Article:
Alicia's Alto al Fuego is a mural which deals with the subject of violence.[5] The main figure, a young man with a mountain behind him, has several rifles aimed at his chest by unknown aggressors. Two large hands are placed between the rifles and the man. The boy is smiling as he confronts the violence. The mural, while dealing with violence also provides a sense of hope that the violence will be prevented.[5]

La Llorona Project, San Francisco[edit]

La Llorona (The Weeping Woman), replaced Las Lechugeras. This mural depicts environmental struggles involving women around the world. The mural takes its title from the widespread Mexican myth of a woman who allegedly drowned her children and spends the rest of her life weeping for them. La Llorona mural illustrates stories of women in Bolivia, India, and the Mexico–United States border together. It helps highlight Bolivians in Cochabamba who have advocated to keep Bechtel Corporation from buying the water rights in their country. Indian farm workers in the Narmada Valley who advocate against government's irresponsible dam projects that damage their homes. Finally, the women in black protesting the unsolved murders of women in the city of Juarez, in the Rio Grande and the maquiladora (sweatshops).

She created her in the spring of 2004 at the corners of York and 24th Streets. With sponsorship by The San Francisco Women's Center and the Galeria de la Raza, the support of Las Trenzas Latina Student and Alumnae Organization of UC Berkeley, and funding from The Potrero Nuevo Fund, The San Francisco Mayor's Neighborhood Beautification Fund, the Greppi and Leone family and private donors, the artist was able to complete this mural project.[7]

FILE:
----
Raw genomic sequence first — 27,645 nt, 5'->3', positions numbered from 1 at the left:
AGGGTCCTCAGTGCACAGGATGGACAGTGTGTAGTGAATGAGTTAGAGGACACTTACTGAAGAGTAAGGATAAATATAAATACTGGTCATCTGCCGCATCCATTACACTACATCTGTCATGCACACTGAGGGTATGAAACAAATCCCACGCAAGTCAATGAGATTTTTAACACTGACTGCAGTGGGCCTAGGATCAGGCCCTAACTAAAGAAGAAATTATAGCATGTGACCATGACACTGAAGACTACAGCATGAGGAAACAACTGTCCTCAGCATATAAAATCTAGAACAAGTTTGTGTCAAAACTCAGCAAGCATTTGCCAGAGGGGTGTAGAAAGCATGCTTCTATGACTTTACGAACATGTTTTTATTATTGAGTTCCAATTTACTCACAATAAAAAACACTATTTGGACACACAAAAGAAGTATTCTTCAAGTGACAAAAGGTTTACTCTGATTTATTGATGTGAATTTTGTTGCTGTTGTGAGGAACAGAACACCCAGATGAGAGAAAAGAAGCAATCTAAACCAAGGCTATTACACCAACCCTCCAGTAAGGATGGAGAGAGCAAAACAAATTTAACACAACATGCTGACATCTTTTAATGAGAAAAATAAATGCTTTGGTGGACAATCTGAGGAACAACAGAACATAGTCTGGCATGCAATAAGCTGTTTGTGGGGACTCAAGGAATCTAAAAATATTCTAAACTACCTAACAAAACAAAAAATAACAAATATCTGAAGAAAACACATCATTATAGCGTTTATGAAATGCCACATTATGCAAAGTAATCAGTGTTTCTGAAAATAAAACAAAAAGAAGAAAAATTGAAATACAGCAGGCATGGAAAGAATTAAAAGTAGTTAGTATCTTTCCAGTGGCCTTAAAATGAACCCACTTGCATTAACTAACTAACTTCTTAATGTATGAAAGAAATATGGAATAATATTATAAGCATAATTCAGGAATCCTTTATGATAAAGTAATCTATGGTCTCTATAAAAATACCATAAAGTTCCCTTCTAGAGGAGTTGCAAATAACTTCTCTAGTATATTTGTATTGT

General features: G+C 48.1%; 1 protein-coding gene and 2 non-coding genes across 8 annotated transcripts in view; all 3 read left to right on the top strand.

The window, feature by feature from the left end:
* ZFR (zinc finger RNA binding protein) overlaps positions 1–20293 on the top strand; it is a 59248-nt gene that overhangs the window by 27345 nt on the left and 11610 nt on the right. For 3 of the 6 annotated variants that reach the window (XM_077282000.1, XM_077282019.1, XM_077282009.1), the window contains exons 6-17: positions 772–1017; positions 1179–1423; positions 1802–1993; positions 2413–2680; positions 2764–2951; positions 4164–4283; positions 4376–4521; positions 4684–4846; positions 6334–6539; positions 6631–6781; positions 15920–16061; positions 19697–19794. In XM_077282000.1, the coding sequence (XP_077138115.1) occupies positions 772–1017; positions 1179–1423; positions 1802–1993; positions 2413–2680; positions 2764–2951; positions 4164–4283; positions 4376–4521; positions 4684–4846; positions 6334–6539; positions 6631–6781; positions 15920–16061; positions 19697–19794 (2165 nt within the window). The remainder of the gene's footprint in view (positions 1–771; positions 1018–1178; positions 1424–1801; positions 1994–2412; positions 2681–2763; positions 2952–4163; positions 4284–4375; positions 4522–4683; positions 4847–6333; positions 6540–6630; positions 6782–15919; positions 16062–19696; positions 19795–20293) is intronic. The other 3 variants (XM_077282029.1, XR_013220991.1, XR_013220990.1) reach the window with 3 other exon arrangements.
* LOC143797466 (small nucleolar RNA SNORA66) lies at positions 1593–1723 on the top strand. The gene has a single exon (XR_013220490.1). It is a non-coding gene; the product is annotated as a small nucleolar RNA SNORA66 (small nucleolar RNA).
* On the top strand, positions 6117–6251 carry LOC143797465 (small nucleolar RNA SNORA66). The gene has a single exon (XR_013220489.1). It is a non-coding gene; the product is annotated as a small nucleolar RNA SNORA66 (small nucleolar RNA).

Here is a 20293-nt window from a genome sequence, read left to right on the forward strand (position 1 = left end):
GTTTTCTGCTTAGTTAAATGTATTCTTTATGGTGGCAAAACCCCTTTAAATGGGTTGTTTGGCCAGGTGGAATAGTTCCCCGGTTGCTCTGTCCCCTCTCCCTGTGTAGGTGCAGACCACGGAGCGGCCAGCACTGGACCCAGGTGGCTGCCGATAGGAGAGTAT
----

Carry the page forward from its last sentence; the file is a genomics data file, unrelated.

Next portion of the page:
True Colors Mural Project[edit]

Juana Alicia is the founder and director of the True Colors Mural Project. True Colors is a public mural program at Berkeley City College. Through her Mural Design and Creation course at BCC, and also in collaboration with the City of Berkeley's Youth Works Program, Earth Island Institute and other community-based organizations. True Colors helps create one or more public murals each year. This project aims to support the development of young artists and activists for the improvement of the urban environment through a creation and collaboration of public murals. The purpose of the murals is to both educate urban residents. Also, beautify the urban environment with positive messages and images that advocate for ecological sustainability, conservation and restoration. The project recruits, engages and employs under-served, at risk youth from Berkeley and the greater East Bay, in vital community environmental mural arts projects. True Colors trains young artists to design and create community murals with social and environmental justice themes.[8]